“Ow?” said Dante, wholly distracted from the voice in his head.
“My hip’s locked up and taken one side of my back with it. If I’m going to see this comet, you’re going to have to move me.”
Lael lifted her arms; Dante picked her up with the ease of long practice, one arm sliding around her shoulderblades and the other under her knees. “You haven’t been using that foam thing you’re supposed to use for your hip at night, have you?” he said resignedly.
“If I’m competent to run the Spire, I’m competent to decide whether I want to use the foam thing for my hip, or whether I want to get a night’s uninterrupted sleep,” said Lael more sharply than usual.
Dante had had this argument before, and it never ended anywhere good. Carrying the warm weight of Lael in his arms, her head nestled against his collarbone, he crossed the broad room to the filigree arched doors that led to the balcony. He concentrated. He could feel the Retort, the spine and nervous system of the Spire, resting as close to his consciousness as Lael to his heart.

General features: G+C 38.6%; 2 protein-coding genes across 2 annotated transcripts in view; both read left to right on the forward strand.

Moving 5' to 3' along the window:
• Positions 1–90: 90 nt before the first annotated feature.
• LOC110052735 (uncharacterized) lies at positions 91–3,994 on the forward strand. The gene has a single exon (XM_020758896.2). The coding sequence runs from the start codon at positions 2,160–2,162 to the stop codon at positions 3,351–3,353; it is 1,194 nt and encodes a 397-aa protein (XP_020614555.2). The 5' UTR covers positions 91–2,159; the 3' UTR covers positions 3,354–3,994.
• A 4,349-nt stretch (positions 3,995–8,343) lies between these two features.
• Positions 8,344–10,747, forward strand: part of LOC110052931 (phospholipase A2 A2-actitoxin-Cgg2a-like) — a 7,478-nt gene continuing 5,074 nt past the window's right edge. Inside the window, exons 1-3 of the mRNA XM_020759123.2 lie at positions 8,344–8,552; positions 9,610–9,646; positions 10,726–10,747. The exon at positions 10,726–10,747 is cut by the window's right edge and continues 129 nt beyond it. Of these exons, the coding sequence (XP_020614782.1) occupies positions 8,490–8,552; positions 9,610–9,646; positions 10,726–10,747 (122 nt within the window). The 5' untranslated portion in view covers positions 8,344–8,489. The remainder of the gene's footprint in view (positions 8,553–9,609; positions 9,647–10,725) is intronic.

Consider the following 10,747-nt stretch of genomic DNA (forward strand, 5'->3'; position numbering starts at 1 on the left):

Malabranca, he thought. The Retort responded, opening to him like a pocket dimension unfolding from a square of paper. He brought the requisite command codes to the front of his mind and the door swung smoothly open. The Retort retreated like a well-trained servant.
The outside air was full of a sharp bright cold like starlight. The surface of Aeyorn was pitted with balconies like this one, and windows nestled in between the ribs of rock like fireflies. On this particular balcony, Dante’s niece Shaula Volkov was embroiled in some kind of scuffle with a telescope. Her white velvet sleeves were dirtied with oil to the elbow, and a pair of pliers nestled between the dark shell-curve of her ear and the sculpted puff of her hair.